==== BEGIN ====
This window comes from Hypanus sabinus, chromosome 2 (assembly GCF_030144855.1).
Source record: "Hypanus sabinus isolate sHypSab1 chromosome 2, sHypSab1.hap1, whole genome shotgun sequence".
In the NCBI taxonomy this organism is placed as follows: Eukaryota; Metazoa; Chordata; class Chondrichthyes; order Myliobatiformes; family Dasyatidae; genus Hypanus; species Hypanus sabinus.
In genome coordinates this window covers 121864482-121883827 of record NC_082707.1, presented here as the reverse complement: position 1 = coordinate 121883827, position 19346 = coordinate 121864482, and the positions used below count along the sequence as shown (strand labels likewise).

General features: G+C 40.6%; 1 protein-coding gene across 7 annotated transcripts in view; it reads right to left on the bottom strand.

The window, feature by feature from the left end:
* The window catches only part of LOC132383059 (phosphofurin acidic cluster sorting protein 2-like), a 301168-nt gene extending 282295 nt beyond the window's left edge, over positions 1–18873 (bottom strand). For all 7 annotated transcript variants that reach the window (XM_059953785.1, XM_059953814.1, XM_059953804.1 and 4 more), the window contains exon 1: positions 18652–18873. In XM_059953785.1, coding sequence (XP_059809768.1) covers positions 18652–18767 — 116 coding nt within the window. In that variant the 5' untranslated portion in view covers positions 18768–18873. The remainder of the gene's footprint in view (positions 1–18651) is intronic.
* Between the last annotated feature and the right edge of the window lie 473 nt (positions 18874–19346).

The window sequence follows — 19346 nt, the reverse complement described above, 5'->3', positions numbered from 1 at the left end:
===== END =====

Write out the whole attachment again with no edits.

This window comes from Hypanus sabinus, chromosome 2 (assembly GCF_030144855.1).
Source record: "Hypanus sabinus isolate sHypSab1 chromosome 2, sHypSab1.hap1, whole genome shotgun sequence".
In the NCBI taxonomy this organism is placed as follows: Eukaryota; Metazoa; Chordata; class Chondrichthyes; order Myliobatiformes; family Dasyatidae; genus Hypanus; species Hypanus sabinus.
In genome coordinates this window covers 121864482-121883827 of record NC_082707.1, presented here as the reverse complement: position 1 = coordinate 121883827, position 19346 = coordinate 121864482, and the positions used below count along the sequence as shown (strand labels likewise).

General features: G+C 40.6%; 1 protein-coding gene across 7 annotated transcripts in view; it reads right to left on the bottom strand.

The window, feature by feature from the left end:
* The window catches only part of LOC132383059 (phosphofurin acidic cluster sorting protein 2-like), a 301168-nt gene extending 282295 nt beyond the window's left edge, over positions 1–18873 (bottom strand). For all 7 annotated transcript variants that reach the window (XM_059953785.1, XM_059953814.1, XM_059953804.1 and 4 more), the window contains exon 1: positions 18652–18873. In XM_059953785.1, coding sequence (XP_059809768.1) covers positions 18652–18767 — 116 coding nt within the window. In that variant the 5' untranslated portion in view covers positions 18768–18873. The remainder of the gene's footprint in view (positions 1–18651) is intronic.
* Between the last annotated feature and the right edge of the window lie 473 nt (positions 18874–19346).

The window sequence follows — 19346 nt, the reverse complement described above, 5'->3', positions numbered from 1 at the left end: